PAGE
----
Mammoth Seeds:  Plants and Megafauna

Avocado Seed (File Photo)

by Bryan Fischer, Horticulturist, Gardens on Spring Creek

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Have you ever considered what kind of animal would have to eat avocados to disperse their seeds in nature? No? Now you may! 

As they are too large to be eaten by many herbivores alive today, especially those in the avocado’s native range in Mesoamerica, this really can leave a person wondering: “How did this tree evolve?” It does a plant little good to have no way to disperse its seeds across the landscape. A fruit, after all, takes an enormous amount of energy to make and provides little benefit to the mother plant. So, why would a tree go to such trouble? 

This hasn’t always been the case: during its ecological prime, the avocado would have been consumed, digested, and then – ahem – distributed in its own pile of fertilizer by Ice Age megafauna (exceptionally large animals). Since the extinction of many of these creatures (like wooly mammoths, giant ground sloths, and a menagerie of others) took place a bit over 10,000 years ago, the avocado probably has been distributed primarily by humans who began to cultivate it for its tasty, calorie-dense fruits. 

Interestingly, the avocado is not alone in this phenomenon. Since the mass-extinction of Pleistocene megafauna, a whole host of plants have been left without their seed-dispersing partners. A few of these, like honeylocust (Gleditsia triacanthos) are quite common today, also due to their cultivation in our landscapes. In fact, the specific epithet of the scientific name for honeylocust (triacanthos) translates to “three-spined,” referencing the clusters of massive, macabre thorns that once covered the trunks and larger stems of honeylocust trees; spines these trees needed to ensure that only their seeds were consumed – and distributed – by megafauna on the American savannah of the day. In the American parking lot of today, it’s easy to notice the distinct lack of spines these trees exhibit, as breeding and selection efforts to reduce this trait have made the honeylocust into a superb urban tree, even if at the dismay of the neighborhood shrike.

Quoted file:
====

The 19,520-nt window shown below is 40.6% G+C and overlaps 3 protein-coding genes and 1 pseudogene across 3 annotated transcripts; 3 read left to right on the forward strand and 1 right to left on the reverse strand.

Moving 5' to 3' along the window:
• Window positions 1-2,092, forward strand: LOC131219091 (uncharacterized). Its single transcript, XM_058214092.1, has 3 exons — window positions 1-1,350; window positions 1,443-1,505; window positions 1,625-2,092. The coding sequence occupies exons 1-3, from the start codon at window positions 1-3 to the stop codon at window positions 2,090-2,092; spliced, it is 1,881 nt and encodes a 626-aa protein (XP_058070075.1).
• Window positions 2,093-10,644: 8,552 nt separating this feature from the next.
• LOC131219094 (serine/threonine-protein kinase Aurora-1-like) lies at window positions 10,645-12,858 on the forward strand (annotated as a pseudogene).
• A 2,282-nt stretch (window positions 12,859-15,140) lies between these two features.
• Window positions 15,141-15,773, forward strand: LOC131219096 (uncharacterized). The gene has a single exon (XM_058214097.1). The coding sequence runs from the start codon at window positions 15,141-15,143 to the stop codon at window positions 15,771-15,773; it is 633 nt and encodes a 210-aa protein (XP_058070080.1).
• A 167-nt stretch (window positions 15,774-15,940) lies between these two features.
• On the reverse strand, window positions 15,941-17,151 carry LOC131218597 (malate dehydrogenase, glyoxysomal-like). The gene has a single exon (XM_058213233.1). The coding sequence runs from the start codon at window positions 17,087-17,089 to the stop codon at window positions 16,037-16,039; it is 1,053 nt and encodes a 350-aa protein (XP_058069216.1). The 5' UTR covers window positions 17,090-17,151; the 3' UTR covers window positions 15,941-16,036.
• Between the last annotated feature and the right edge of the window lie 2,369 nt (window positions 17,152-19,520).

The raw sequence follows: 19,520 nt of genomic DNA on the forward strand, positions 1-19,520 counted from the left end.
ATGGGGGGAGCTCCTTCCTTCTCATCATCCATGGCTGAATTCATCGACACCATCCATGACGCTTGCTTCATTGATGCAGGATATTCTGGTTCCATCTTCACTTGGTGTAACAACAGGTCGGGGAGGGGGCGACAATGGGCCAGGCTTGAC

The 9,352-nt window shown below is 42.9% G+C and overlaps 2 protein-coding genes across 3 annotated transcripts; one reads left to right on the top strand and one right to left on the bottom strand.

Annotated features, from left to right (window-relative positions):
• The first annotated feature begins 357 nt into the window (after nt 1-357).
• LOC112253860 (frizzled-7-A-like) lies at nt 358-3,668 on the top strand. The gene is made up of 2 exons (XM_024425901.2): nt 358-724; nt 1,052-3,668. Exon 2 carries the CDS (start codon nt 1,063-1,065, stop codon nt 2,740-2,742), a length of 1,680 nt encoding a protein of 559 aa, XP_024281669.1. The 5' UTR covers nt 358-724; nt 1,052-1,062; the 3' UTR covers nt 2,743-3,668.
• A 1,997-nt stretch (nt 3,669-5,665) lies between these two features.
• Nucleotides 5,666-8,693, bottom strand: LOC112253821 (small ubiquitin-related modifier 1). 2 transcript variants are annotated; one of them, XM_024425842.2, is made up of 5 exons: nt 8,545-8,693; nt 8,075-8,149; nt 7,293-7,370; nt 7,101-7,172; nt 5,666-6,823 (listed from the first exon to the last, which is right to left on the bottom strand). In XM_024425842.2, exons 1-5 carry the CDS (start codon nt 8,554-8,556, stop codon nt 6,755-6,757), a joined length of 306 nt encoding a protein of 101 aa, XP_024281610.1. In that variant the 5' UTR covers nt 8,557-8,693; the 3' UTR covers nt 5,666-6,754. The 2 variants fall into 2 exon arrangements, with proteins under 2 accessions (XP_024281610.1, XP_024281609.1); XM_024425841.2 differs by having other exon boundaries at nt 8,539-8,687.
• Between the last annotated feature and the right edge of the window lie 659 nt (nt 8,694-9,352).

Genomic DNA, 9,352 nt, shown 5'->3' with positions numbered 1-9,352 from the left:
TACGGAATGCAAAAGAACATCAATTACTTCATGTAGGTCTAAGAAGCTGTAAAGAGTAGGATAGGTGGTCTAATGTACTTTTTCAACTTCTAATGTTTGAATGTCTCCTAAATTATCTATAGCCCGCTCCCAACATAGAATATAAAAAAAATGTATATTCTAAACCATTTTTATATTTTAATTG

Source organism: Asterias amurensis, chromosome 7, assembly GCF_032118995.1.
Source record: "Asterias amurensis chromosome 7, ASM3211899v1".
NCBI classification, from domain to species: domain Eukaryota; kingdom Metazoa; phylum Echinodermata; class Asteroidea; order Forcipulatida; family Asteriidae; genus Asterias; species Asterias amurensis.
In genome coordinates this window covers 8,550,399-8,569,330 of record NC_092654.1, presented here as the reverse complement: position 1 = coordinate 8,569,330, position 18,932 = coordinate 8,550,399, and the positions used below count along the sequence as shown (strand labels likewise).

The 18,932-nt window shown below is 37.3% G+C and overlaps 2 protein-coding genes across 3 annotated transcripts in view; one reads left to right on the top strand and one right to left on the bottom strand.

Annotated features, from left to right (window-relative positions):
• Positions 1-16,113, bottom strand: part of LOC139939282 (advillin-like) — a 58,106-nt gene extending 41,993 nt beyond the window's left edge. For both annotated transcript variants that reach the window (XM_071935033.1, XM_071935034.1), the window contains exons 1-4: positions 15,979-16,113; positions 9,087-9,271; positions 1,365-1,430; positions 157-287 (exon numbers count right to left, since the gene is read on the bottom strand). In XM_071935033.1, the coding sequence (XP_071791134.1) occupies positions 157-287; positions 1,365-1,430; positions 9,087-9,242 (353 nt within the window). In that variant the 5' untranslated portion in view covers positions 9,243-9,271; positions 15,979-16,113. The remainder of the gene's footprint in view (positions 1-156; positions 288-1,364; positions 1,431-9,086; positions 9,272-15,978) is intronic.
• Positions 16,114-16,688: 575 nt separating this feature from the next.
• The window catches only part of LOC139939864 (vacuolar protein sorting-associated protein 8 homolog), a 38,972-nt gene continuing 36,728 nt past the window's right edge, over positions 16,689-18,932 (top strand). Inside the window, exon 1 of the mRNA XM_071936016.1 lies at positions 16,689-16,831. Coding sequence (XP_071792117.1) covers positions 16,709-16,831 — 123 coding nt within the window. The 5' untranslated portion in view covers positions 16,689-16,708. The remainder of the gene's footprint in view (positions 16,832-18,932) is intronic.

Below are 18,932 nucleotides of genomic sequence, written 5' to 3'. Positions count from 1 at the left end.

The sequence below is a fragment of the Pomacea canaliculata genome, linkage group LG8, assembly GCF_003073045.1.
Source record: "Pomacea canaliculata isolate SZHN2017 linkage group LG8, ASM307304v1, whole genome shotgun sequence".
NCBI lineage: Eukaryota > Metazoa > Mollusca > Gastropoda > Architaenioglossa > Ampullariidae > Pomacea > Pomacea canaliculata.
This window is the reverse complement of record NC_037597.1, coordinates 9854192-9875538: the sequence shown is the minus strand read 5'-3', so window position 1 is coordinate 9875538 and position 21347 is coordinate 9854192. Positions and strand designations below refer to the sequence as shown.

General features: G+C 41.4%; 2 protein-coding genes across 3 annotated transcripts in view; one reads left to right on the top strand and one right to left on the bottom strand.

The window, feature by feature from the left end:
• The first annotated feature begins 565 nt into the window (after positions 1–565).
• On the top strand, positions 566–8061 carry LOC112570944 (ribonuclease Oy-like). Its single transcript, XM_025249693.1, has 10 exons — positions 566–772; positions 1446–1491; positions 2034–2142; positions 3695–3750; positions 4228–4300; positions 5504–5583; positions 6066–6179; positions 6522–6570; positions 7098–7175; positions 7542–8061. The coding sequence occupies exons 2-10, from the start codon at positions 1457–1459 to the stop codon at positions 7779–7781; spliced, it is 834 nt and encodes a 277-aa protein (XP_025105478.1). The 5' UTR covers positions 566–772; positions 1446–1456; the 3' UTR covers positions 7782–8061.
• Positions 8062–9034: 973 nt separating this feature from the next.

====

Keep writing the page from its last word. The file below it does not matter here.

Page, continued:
Also a beloved street tree of our time, the Kentucky coffee tree was first an ecological puzzle. As science came to be aware of the species, experts asked “why does this adaptable tree grow in so few places?  And most commonly near waterways, in wet soils to which it is not particularly well-adapted”? When appropriate seed distributors left the scene, the large seed pods of these trees could only be distributed well by moving water, and so populations of Kentucky coffee tree retreated to the verge of waterways. 

A variety of other plants are relics of long-gone, mutualistic partnerships: Osage orange (Maclura pomifera), ginkgo (Ginkgo biloba), buffalo gourd (Cucurbita foetidissima), Joshua tree (Yucca brevifolia), and chocolate (Theobroma spp.) being only a few that we Coloradoans might recognize. While we often consider plants as we see them today, these botanical oddities can be quirky reminders of the tortuous life stories plants hold, if we are willing to take the time to learn about them. 

So, next time you enjoy some avocado in guacamole or on avocado toast, remember that while it’s tasty, it wasn’t meant for you.